Review Summary: melodic death metal for the masses (and Living Sacrifice fanboys)
I first heard of Soul Embraced from a friend of mine who is a total Living Sacrifice fanboy. He said that a couple members of LS were also in a side project called Soul Embraced and that I should check out the newest album entitled Dead Alive. Not being a real fan of Living Sacrifice, this worried me as I figured it would be another all out thrash (?) fest. Within the first 30 seconds I realized the truth: This is not like Living Sacrifice; not even in the same ballpark.
So what exactly makes Soul Embraced different from Living Sacrifice? Well for one this is a full on death metal record. Vocalist Chad Moore brings a unique harsh vocal style, which is closest in similarity to vocals off of Zao or early Haste the Day. These vocals set the stage for LS members Rocky Gray and Lance Garvin who lay down a backbone of speed riffs, intense drumming and melodic leads to create a atmosphere of intensity that whirls around the listener. Recently departed guitarist Devin Castle adds to the guitar assault and bassist Jeff Bowie provides the non-existent low tones on Dead Alive.
The listener is introduced to Dead Alive with an acoustic introducing, which lasts all of 45 seconds before all hell (or heaven) breaks loose. To End It All sees a combination of intense riffs that pummel the listener until the occasional melodic passage comes in to calm things down just a tad. This seems to be the formula that most of the songs follow, with the occasional solo or breakdown thrown in for kicks. Although Dead Alive sticks to a similar formula throughout, there is enough variety to make this a engaging listen. Songs like To End It All and Kill This feature catchy melodic leads that drive the songs along, while others such as Devil's Reflection and Bloodstained Nevada just pound the listener in the head like a giant with a hammer. The drumming on this album is exceptional, with Lance Garvin making a case for himself as one of the better drummers in metal today. Although most of it is standard rapid double bass, Garvin provides enough interesting fills and variety to make the drumming one of the focal points on Dead Alive.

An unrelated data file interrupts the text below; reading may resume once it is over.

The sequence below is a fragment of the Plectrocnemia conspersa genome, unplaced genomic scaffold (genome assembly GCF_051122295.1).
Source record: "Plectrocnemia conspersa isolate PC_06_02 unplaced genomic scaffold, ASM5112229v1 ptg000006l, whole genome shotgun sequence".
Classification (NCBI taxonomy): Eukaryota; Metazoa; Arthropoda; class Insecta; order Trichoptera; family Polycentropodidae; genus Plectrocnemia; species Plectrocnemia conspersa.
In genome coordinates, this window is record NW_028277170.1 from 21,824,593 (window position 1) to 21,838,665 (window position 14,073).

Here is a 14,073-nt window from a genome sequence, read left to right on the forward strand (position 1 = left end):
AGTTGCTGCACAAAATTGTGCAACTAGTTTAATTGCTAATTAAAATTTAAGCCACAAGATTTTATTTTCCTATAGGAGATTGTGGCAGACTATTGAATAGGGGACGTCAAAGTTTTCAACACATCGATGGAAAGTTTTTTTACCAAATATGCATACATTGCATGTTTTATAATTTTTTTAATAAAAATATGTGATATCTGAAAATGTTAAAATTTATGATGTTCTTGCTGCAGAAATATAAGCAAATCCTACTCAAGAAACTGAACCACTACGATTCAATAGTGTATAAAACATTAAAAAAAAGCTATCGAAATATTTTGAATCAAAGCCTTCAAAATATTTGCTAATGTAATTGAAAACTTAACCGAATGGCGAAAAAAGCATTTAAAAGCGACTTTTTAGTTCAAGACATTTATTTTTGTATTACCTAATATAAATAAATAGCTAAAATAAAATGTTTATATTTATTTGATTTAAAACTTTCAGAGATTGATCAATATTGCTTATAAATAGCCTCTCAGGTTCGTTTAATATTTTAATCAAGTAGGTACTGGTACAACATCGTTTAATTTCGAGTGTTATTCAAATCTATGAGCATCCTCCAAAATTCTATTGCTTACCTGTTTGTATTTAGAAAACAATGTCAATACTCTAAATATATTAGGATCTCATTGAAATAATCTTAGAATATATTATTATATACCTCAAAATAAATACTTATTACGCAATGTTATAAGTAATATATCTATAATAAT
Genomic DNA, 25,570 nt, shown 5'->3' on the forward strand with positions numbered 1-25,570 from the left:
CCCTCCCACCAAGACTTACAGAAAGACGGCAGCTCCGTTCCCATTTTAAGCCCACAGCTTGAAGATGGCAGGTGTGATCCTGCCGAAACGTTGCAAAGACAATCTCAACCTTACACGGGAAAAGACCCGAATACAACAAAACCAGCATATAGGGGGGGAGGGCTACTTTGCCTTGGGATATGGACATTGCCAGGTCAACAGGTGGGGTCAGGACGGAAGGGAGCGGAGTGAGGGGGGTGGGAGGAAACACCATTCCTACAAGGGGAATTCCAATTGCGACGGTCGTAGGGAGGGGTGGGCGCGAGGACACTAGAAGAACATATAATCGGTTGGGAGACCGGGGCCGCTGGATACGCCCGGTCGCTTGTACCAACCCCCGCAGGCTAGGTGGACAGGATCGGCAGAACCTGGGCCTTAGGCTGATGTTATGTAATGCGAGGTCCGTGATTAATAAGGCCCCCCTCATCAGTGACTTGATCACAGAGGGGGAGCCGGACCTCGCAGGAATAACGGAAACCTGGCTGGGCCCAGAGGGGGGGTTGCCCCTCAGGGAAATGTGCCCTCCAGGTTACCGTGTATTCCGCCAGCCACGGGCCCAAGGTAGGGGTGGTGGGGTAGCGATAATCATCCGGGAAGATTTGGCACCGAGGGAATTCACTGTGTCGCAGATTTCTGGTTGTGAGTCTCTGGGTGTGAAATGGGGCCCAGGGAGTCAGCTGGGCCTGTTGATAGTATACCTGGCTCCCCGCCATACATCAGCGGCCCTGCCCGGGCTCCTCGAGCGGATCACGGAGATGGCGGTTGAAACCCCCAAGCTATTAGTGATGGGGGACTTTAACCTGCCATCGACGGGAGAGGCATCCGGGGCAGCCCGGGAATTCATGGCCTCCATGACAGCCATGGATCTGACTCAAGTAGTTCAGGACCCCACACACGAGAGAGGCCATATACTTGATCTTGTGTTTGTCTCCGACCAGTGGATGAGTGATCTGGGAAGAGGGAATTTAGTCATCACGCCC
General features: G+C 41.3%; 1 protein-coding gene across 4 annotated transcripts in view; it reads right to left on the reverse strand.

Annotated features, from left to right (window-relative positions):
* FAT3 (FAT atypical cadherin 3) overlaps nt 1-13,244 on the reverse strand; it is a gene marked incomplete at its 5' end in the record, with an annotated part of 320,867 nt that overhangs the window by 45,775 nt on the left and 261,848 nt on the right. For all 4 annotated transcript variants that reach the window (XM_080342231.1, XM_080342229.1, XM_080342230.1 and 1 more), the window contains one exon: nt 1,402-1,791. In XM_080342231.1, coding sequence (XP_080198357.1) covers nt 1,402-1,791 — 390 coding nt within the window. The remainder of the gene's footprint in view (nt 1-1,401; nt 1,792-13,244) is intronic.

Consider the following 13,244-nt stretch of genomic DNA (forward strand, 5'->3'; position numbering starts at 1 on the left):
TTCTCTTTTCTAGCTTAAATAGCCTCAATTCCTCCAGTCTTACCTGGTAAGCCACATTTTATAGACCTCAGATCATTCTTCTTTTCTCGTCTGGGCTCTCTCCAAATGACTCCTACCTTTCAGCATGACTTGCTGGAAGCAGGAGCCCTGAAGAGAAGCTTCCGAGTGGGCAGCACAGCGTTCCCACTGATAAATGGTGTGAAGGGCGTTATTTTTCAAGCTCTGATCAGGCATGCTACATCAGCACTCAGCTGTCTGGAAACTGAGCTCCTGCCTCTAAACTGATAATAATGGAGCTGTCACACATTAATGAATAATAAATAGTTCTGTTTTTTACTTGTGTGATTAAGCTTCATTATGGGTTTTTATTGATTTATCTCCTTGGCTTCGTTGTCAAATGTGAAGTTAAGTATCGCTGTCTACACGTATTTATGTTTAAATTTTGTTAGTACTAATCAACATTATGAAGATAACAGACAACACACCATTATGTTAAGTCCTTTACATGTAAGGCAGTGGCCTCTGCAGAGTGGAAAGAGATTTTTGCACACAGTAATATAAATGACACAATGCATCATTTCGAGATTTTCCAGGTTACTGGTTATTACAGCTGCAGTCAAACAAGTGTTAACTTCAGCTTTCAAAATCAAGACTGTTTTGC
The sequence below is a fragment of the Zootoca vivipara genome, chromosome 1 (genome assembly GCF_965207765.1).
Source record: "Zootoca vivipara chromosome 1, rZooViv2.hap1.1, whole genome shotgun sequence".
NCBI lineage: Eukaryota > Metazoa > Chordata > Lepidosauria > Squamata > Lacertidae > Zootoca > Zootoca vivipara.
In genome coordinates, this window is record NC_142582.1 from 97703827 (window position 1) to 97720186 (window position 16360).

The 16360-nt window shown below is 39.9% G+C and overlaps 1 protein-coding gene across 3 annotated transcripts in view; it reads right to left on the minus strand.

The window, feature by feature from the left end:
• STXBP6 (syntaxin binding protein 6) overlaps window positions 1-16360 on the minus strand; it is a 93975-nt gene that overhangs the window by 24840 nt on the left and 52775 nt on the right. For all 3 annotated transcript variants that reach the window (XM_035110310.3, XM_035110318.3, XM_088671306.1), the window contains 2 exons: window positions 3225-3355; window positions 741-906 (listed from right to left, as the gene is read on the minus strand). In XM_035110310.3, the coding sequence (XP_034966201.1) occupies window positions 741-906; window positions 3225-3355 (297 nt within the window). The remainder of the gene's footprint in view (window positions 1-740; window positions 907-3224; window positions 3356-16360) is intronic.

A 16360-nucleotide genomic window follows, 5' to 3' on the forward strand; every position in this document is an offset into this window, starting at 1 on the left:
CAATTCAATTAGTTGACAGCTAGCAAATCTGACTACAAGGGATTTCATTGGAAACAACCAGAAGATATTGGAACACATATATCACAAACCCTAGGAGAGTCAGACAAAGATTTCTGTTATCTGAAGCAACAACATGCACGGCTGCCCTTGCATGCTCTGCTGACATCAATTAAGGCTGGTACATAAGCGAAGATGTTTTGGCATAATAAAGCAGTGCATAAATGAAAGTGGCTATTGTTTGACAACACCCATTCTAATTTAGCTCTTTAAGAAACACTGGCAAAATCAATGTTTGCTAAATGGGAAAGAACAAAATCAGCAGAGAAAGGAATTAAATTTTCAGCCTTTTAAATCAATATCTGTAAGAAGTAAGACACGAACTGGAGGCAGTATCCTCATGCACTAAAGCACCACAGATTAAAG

Although there is a lot to like about Dead Alive, there is a few things that may drive away the casual listener, and that keeps this album from soaring above a 4. The vocals, while unique and quality throughout the album, may irk some listeners as they tend to get irritating after a while if you are not a fan of the style. The album also suffers from a very slight bit of repetitiveness. Although the acoustic intro in To End It All and the instrumental In Memory provide a nice change of pace, the overall relentlessness of this album may be too much for some listeners.
Overall Dead Alive is a good pick up if you are a fan of melodic death metal, a Living Sacrifice fanboy, or just looking for something new to add to your arsenal of Converge, Death, and other metal bands.
(On a personal note, this band frustrates me because I've went to two shows expecting to see them, and they backed out of both!)